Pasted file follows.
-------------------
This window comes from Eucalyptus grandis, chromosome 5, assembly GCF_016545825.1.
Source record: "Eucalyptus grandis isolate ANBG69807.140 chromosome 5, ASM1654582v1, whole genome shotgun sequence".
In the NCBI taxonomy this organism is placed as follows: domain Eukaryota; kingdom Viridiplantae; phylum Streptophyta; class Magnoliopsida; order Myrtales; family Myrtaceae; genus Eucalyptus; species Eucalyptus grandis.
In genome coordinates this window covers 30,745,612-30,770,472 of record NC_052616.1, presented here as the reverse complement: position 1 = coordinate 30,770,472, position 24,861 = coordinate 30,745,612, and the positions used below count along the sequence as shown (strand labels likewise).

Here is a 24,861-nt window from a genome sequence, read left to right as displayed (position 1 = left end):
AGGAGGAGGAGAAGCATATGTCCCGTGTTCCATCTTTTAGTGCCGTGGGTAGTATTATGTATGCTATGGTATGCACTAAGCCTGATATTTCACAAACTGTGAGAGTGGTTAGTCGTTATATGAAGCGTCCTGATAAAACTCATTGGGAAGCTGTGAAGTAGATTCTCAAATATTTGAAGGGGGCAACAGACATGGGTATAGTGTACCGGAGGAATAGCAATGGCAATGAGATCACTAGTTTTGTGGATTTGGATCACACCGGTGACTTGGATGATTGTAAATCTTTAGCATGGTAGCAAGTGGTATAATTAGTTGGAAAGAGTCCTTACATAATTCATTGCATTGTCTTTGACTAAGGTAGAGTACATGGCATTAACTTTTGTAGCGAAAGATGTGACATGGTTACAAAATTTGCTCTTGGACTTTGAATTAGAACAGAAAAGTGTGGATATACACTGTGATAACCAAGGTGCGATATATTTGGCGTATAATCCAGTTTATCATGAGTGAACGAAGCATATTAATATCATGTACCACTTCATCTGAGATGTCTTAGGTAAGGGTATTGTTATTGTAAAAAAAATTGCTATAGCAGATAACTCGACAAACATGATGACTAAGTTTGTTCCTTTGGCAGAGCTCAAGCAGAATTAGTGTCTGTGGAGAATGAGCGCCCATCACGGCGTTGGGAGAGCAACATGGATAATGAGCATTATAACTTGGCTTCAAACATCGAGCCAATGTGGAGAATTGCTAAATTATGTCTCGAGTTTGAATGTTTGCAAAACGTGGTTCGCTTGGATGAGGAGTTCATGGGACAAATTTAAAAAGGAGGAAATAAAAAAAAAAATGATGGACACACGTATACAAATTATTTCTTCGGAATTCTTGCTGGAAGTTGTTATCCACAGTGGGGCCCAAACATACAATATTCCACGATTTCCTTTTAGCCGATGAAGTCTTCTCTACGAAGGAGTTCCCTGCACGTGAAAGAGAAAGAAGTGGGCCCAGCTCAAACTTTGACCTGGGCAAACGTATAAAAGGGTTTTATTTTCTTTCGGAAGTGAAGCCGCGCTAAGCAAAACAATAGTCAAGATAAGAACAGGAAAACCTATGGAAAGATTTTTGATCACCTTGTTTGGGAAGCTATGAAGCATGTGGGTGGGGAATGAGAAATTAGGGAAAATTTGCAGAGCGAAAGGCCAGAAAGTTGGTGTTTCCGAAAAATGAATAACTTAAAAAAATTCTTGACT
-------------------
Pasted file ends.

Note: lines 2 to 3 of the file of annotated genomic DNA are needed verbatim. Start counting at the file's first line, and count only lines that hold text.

Source record: "Eucalyptus grandis isolate ANBG69807.140 chromosome 5, ASM1654582v1, whole genome shotgun sequence".
In the NCBI taxonomy this organism is placed as follows: domain Eukaryota; kingdom Viridiplantae; phylum Streptophyta; class Magnoliopsida; order Myrtales; family Myrtaceae; genus Eucalyptus; species Eucalyptus grandis.